Category Archives: Particle Image Velocimetry (PIV)

Sun-tracking principle

The point of interest in sun tracking is to follow the path of the sun on local visible sky. This is because in this area, the receiver part of the conversion system has to intercept the sunshine during the day.

The orientation principle is based on the input data referring to the position of the sun on the sky dome. For the highest conversion efficiency, the sun rays have to fall normal on the receiver so the system must periodically modify its position in order to maintain this relation between the sun rays and the panel. (Fig .2)

The positions of the Sun on its path along the year represent an input data in designing the tracking system, so the geometrical relationship between the Earth and the Sun has to be considered.

The Earth describes along the year a rotational motion following an elliptical path around the sun. During one day (24 hours) the Earth also spins around its own axis describing a complete rotation (360°).

Comparative with the first mentioned motion which doesn’t affect the behaviour of the sun on the sky dome, the second one generates the sunrises and the sunsets.

The variation of the altitude of the sun on the celestial sphere during one year is determined by another rotational motion called precession responsible for a declination of the Earth axis in consideration with the plane of the elliptic yearly path. This motion generates the seasons because of the alternative exposure of the northern and southern hemisphere to the sun rays trajectory. So the combined motions of the Earth are similar with behaviour of a spindle.

Considering as a reference point the ground plain of the loco, the relative movement of the Sun along the year covers a sector in the celestial sphere.

This "belt” of trajectories results from the combination between the daily rotation of the Earth around its axis and the precession motion of the Earth axis (Fig.3) [1, 4, 6].

The fact that the orientation can be obtained by two independent rotational motions has to be considered in the mechanism design process.

There are particular conditions imposed by the principle of orientation:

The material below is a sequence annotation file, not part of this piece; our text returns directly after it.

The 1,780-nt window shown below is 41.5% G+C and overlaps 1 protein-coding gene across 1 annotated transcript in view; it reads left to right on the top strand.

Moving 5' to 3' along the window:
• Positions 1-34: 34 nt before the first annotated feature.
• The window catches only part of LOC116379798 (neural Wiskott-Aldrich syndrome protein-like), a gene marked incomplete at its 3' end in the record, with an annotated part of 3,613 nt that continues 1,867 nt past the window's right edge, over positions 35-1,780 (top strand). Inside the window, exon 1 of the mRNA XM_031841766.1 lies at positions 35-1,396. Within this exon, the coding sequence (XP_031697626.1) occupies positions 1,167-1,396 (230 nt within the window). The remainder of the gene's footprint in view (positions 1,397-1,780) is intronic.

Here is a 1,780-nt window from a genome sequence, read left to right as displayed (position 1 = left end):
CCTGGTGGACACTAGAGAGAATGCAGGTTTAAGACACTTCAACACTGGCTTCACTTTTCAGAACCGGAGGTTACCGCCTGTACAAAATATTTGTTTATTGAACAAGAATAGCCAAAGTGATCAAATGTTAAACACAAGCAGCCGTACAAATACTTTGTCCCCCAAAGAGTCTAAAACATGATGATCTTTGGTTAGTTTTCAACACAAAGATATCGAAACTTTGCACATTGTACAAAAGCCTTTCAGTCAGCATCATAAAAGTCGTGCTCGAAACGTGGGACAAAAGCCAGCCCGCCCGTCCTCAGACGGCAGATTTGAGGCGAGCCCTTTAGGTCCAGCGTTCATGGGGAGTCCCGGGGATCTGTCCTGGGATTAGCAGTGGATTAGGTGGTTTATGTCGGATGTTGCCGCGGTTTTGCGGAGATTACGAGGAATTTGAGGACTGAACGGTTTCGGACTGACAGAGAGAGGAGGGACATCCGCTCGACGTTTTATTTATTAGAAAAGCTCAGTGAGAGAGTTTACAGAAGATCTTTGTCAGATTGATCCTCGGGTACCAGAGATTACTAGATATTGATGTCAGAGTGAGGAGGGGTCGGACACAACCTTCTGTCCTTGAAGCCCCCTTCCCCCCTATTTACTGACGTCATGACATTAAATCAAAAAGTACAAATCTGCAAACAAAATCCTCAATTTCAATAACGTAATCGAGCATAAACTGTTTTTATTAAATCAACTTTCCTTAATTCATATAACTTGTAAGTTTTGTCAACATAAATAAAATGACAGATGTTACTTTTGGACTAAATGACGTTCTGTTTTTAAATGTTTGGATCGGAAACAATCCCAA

— the motions have to be independent in respect to the relative motions of the Sun;

— the motion that tracks the daily trajectory of the Sun is recommended to be a rotation around an axis parallel with the polar one.

Saturated Steam Process with Direct Steam Generating Parabolic Troughs

M. Eck8, E. Zarzab

aDLR, Institute of Technical Thermodynamics, Pfaffenwaldring 38-40, 70569 Stuttgart bCIEMAT, Plataforma Solar de Almeria (PSA), P. O. Box 22, 04200 Tabernas (Almeria),


Abstract — The direct steam generation (DSG) in parabolic trough collectors is an attractive option regarding the economic improvement of parabolic trough technology for solar thermal electricity generation in the multi Megawatt range. The European DISS project has proven the feasibility of the direct steam generation under real solar conditions in more than 4000 operation hours [1]. Within the European R&D project INDITEP the detailed engineering for a pre-commercial DSG solar thermal power plant with an electrical power of 5 MW is being performed. This small capacity is chosen to minimise the risk for potential investors.

Regarding DSG solar thermal power plants only steam cycles using superheated steam have been investigated so far. In this paper a steam cycle operated with saturated steam is investigated for the first time. For near term applications this might be an interesting alternative in the chosen small capacity range. This choice would offer some specific advantages:

• Lower complexity of power block and thus lower investment but also lower efficiency of the power block

• Simple set up of the collector field

• Proven safe operation and higher thermal efficiency of the collector field


During operation of the DISS facility, the life size DSG test facility at the Plataforma Solar de Almena (PSA), it turns out that the so called recirculation mode is advantageous for near term application mainly because of its safe operation of the collector field [1]. A recirculation mode driven collector row is subdivided into an evaporating and a superheating section by a separator. At the end of the evaporating section the excess water is separated from the steam flow and recirculated to the collector inlet. The saturated steam thus produced is fed into the superheating section and is superheated up to 400°C or more. In the end the superheated steam is expanded in a turbine that runs a generator.